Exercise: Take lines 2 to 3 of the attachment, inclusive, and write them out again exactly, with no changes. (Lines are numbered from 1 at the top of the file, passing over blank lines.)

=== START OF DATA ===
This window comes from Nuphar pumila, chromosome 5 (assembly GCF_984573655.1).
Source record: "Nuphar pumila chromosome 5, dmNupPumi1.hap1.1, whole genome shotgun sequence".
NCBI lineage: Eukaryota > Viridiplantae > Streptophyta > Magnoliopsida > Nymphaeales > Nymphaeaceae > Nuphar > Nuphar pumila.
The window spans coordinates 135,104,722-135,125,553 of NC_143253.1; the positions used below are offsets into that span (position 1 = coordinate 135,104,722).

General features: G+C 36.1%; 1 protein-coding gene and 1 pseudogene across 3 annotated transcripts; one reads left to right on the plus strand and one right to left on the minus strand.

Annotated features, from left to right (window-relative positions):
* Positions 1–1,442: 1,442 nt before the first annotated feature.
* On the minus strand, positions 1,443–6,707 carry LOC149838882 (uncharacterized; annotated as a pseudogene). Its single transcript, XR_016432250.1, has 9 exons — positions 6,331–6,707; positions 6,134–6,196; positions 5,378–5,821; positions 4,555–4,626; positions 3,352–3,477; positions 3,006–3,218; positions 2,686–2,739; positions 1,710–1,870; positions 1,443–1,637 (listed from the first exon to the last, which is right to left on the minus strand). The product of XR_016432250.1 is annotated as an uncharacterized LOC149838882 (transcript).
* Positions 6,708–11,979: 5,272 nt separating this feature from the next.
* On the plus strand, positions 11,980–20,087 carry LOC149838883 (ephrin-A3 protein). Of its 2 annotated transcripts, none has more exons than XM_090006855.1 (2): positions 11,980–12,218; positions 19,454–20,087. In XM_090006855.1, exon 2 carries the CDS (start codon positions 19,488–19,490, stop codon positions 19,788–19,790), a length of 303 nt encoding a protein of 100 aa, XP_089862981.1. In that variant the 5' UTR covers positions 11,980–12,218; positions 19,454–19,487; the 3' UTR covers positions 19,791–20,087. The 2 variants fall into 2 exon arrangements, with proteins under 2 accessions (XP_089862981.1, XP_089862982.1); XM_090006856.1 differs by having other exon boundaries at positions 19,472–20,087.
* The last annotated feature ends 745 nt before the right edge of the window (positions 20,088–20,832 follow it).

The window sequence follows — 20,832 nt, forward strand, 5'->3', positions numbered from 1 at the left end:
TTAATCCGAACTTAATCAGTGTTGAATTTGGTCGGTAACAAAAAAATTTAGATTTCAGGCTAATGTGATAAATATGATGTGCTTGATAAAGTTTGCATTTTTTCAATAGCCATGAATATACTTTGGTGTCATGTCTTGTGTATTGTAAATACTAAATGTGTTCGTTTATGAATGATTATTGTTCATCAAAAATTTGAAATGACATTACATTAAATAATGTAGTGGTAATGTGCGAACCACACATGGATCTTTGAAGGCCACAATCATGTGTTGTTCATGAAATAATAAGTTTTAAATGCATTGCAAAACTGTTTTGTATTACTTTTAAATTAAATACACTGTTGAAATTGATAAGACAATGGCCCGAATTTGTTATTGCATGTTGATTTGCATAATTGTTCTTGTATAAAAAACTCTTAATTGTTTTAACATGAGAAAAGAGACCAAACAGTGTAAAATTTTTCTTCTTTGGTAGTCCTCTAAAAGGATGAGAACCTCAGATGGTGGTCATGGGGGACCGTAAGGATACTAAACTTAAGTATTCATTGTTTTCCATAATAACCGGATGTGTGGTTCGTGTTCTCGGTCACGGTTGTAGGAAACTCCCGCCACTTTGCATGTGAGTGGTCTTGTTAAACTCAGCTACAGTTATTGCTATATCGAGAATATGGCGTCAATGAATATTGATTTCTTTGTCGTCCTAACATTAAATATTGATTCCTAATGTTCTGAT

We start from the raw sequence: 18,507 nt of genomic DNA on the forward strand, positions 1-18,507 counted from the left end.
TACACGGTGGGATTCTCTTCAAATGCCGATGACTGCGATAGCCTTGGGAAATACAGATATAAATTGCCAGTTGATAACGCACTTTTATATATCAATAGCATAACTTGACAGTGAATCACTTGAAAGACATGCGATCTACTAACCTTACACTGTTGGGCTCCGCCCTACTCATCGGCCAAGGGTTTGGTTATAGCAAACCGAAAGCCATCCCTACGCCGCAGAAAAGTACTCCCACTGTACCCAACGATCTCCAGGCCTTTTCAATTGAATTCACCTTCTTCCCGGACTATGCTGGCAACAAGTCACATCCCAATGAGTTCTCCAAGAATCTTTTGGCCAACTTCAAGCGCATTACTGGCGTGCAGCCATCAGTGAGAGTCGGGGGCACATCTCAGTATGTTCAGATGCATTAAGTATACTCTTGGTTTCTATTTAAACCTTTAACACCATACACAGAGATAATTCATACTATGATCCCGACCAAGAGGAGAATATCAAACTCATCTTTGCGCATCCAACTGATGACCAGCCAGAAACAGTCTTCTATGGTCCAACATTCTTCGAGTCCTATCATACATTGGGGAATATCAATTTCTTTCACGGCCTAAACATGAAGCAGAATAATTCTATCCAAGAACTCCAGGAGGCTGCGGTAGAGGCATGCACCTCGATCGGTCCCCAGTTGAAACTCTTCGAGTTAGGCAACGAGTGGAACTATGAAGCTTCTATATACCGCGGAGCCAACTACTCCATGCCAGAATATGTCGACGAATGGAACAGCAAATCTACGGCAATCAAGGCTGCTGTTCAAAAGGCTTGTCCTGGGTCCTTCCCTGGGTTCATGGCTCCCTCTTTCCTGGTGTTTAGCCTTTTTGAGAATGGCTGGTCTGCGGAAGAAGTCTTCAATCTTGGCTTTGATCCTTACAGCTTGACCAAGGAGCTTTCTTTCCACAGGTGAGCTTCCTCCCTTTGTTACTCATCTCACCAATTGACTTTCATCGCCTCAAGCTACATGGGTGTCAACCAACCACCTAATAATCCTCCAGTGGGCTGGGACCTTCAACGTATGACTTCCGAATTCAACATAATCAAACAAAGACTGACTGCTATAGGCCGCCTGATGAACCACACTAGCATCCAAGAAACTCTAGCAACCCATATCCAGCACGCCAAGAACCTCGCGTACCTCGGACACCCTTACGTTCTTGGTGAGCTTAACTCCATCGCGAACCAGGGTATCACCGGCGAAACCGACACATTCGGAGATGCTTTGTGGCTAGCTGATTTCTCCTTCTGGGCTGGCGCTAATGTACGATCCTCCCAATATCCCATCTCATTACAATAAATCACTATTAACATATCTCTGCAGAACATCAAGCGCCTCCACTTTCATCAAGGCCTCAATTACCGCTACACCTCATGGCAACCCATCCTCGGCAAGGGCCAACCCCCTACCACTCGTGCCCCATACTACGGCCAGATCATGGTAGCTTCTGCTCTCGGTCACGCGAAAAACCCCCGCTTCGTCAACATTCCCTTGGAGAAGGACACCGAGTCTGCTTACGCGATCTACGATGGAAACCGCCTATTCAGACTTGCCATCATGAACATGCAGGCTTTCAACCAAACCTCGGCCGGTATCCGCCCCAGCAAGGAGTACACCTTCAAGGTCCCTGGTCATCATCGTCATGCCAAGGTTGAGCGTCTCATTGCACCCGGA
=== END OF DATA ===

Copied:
Source record: "Nuphar pumila chromosome 5, dmNupPumi1.hap1.1, whole genome shotgun sequence".
NCBI lineage: Eukaryota > Viridiplantae > Streptophyta > Magnoliopsida > Nymphaeales > Nymphaeaceae > Nuphar > Nuphar pumila.